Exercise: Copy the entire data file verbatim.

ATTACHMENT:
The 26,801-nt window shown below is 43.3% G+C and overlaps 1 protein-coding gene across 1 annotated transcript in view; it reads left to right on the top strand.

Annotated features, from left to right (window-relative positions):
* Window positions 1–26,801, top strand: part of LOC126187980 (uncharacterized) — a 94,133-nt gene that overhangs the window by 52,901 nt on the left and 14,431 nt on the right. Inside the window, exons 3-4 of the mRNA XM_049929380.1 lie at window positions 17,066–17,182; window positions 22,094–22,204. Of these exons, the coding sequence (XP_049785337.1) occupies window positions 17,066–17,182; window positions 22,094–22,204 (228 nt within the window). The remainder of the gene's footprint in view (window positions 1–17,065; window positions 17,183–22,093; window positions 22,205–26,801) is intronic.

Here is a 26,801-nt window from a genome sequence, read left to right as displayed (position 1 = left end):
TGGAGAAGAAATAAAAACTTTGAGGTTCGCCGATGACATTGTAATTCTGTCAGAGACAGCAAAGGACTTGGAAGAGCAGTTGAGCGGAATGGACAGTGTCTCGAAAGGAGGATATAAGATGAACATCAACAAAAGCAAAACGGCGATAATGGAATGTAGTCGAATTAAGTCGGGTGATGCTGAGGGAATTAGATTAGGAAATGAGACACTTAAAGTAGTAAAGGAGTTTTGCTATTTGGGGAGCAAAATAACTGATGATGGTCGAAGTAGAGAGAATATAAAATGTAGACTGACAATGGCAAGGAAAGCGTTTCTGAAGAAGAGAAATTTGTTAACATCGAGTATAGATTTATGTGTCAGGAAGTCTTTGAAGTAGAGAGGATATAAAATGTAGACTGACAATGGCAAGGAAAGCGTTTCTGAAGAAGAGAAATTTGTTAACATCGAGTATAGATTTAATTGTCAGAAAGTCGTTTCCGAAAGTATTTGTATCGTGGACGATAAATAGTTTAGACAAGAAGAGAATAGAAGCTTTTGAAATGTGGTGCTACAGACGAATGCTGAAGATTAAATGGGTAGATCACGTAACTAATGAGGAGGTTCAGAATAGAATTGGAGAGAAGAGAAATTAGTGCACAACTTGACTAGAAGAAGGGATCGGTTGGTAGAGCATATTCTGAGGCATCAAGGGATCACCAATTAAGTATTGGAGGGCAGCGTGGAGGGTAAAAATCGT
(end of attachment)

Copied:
The 26,801-nt window shown below is 43.3% G+C and overlaps 1 protein-coding gene across 1 annotated transcript in view; it reads left to right on the top strand.

Annotated features, from left to right (window-relative positions):
* Window positions 1–26,801, top strand: part of LOC126187980 (uncharacterized) — a 94,133-nt gene that overhangs the window by 52,901 nt on the left and 14,431 nt on the right. Inside the window, exons 3-4 of the mRNA XM_049929380.1 lie at window positions 17,066–17,182; window positions 22,094–22,204. Of these exons, the coding sequence (XP_049785337.1) occupies window positions 17,066–17,182; window positions 22,094–22,204 (228 nt within the window). The remainder of the gene's footprint in view (window positions 1–17,065; window positions 17,183–22,093; window positions 22,205–26,801) is intronic.

Here is a 26,801-nt window from a genome sequence, read left to right as displayed (position 1 = left end):
TGGAGAAGAAATAAAAACTTTGAGGTTCGCCGATGACATTGTAATTCTGTCAGAGACAGCAAAGGACTTGGAAGAGCAGTTGAGCGGAATGGACAGTGTCTCGAAAGGAGGATATAAGATGAACATCAACAAAAGCAAAACGGCGATAATGGAATGTAGTCGAATTAAGTCGGGTGATGCTGAGGGAATTAGATTAGGAAATGAGACACTTAAAGTAGTAAAGGAGTTTTGCTATTTGGGGAGCAAAATAACTGATGATGGTCGAAGTAGAGAGAATATAAAATGTAGACTGACAATGGCAAGGAAAGCGTTTCTGAAGAAGAGAAATTTGTTAACATCGAGTATAGATTTATGTGTCAGGAAGTCTTTGAAGTAGAGAGGATATAAAATGTAGACTGACAATGGCAAGGAAAGCGTTTCTGAAGAAGAGAAATTTGTTAACATCGAGTATAGATTTAATTGTCAGAAAGTCGTTTCCGAAAGTATTTGTATCGTGGACGATAAATAGTTTAGACAAGAAGAGAATAGAAGCTTTTGAAATGTGGTGCTACAGACGAATGCTGAAGATTAAATGGGTAGATCACGTAACTAATGAGGAGGTTCAGAATAGAATTGGAGAGAAGAGAAATTAGTGCACAACTTGACTAGAAGAAGGGATCGGTTGGTAGAGCATATTCTGAGGCATCAAGGGATCACCAATTAAGTATTGGAGGGCAGCGTGGAGGGTAAAAATCGT